I'm not sure about a tag line that is catchy. For me, I would develop a tagline centred on themes of loneliness that we can relate to, and a character who can't find his way. Basically two people who are drawn together but do not know how much they need each other.
This book is an excellent read. I recommend this book highly. Like other reviewers have pointed out, however, the ending is unpredictable and abrupt. See for yourself!
The publisher's description of the story did little to inspire me to read this book, I picked it up on sale & was blown away.
Arthur is on first meeting, not terribly likeable. I could pity him, but there is a sense of dishonesty because he is dishonest. He doesn't like who he is & is unwilling to let others know what his life is, to the point of putting on a shirt & tie to answer the door to the grocery delivery man so he can pretend he has been working all day, while in reality he is housebound, completely alone & does little more than eat and watch daytime television.
We begin to see through him though & what follows is a deeply moving story of loneliness.
Kel, the popular athletic teenager is equally lonely & his story is heartbreaking from the beginning as he does his best to care for his alcoholic mother without any outside support.
The two stories are told in parallel until their connection becomes apparent.
Some audio books I find I can become involved in doing something else while listening. In the case of this book I didn't want to. I found I quickly became emotionally invested in the stories of the two main characters (and the other characters also).
My only regret is that I didn't pick this book up earlier. It is absolutely a wonderful read.
The narration is spot on.
Putting books on the back burner.
For the first time in a long time I have to agree with other reviewers that Heft is a great read. It's for mature adults telling the young folks how they came to their age. If you stick with the story, you will understand the two main characters. The first character is a heavy set man in his late 50's that hasn't gone out of his house in a long time due to his weight. He finds company at taking in a former house keeper, who is pregnant. The second character is a high school senior who exceeds in baseball, but is stranded after the death of his mother. He is trying to look for his biological father.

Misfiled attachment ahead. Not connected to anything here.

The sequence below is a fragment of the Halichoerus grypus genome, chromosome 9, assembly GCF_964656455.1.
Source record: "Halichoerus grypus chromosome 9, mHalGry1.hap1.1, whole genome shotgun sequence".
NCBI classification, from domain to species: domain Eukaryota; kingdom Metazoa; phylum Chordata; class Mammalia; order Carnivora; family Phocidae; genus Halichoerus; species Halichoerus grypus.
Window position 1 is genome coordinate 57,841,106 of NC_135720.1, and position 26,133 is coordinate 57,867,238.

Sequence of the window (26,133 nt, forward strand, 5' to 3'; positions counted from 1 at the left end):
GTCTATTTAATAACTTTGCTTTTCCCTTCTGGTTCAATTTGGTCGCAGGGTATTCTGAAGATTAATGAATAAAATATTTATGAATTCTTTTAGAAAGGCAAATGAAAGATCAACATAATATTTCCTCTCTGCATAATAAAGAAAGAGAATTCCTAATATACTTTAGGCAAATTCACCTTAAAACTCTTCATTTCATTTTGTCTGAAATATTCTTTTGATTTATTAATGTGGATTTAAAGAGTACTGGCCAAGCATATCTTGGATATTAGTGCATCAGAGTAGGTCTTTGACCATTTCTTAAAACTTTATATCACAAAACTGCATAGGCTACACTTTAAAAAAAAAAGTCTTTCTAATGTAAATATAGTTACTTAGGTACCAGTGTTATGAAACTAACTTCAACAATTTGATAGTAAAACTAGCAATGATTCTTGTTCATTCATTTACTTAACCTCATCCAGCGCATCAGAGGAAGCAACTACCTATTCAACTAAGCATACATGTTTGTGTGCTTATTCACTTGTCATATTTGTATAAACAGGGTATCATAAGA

It shouldn't take the reader too long that the two are related to each other, living parallel lives, but there is an exception to the story. I don't want to spoil the ending, but there is no bed of roses at the end.
I really enjoyed Liz Moore and her character development. It's really slow and fast at the same time, like real life. She doesn't miss a beat like other authors does by limiting their characters by cliff noting their identity. The book has this emotional weight between the pauses. In a way, you are rooting for a happy ending, just because it's a depressing story, but many hard earn life are depressing and through their struggles, they are uplifted.
This audiobook was perfection. The story was extremely interesting, and the narration was ideal. The performances were spot on and I cannot imagine the characters being portrayed in any other way. This is a book that is truly a joy to hear read aloud. The pace is fantastic and the story remains interesting from beginning to end.